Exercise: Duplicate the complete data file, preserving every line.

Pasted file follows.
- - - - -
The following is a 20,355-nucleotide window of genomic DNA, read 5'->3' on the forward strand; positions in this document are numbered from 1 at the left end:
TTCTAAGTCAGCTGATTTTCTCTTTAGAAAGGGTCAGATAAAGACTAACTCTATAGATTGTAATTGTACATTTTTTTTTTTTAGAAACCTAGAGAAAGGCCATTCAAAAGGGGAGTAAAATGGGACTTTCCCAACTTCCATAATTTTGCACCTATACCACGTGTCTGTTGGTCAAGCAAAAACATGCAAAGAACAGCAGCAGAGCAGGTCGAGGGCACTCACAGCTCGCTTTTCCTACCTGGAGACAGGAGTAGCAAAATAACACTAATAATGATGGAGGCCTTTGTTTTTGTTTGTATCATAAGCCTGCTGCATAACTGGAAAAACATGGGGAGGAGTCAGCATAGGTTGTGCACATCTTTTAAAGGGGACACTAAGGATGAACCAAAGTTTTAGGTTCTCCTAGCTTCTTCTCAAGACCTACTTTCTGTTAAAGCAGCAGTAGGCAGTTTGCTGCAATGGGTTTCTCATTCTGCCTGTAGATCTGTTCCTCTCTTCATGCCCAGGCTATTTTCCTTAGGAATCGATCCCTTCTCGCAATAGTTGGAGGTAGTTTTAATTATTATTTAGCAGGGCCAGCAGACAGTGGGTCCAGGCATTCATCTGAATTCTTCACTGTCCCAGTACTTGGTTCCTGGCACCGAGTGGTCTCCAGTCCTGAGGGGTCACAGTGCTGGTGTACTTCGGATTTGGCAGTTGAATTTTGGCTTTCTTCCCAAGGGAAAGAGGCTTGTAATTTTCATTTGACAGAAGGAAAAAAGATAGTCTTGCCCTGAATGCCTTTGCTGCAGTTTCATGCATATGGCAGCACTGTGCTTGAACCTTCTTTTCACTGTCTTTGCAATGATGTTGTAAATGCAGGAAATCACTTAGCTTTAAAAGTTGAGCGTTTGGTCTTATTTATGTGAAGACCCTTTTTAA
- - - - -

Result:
The following is a 20,355-nucleotide window of genomic DNA, read 5'->3' on the forward strand; positions in this document are numbered from 1 at the left end:
TTCTAAGTCAGCTGATTTTCTCTTTAGAAAGGGTCAGATAAAGACTAACTCTATAGATTGTAATTGTACATTTTTTTTTTTTAGAAACCTAGAGAAAGGCCATTCAAAAGGGGAGTAAAATGGGACTTTCCCAACTTCCATAATTTTGCACCTATACCACGTGTCTGTTGGTCAAGCAAAAACATGCAAAGAACAGCAGCAGAGCAGGTCGAGGGCACTCACAGCTCGCTTTTCCTACCTGGAGACAGGAGTAGCAAAATAACACTAATAATGATGGAGGCCTTTGTTTTTGTTTGTATCATAAGCCTGCTGCATAACTGGAAAAACATGGGGAGGAGTCAGCATAGGTTGTGCACATCTTTTAAAGGGGACACTAAGGATGAACCAAAGTTTTAGGTTCTCCTAGCTTCTTCTCAAGACCTACTTTCTGTTAAAGCAGCAGTAGGCAGTTTGCTGCAATGGGTTTCTCATTCTGCCTGTAGATCTGTTCCTCTCTTCATGCCCAGGCTATTTTCCTTAGGAATCGATCCCTTCTCGCAATAGTTGGAGGTAGTTTTAATTATTATTTAGCAGGGCCAGCAGACAGTGGGTCCAGGCATTCATCTGAATTCTTCACTGTCCCAGTACTTGGTTCCTGGCACCGAGTGGTCTCCAGTCCTGAGGGGTCACAGTGCTGGTGTACTTCGGATTTGGCAGTTGAATTTTGGCTTTCTTCCCAAGGGAAAGAGGCTTGTAATTTTCATTTGACAGAAGGAAAAAAGATAGTCTTGCCCTGAATGCCTTTGCTGCAGTTTCATGCATATGGCAGCACTGTGCTTGAACCTTCTTTTCACTGTCTTTGCAATGATGTTGTAAATGCAGGAAATCACTTAGCTTTAAAAGTTGAGCGTTTGGTCTTATTTATGTGAAGACCCTTTTTAA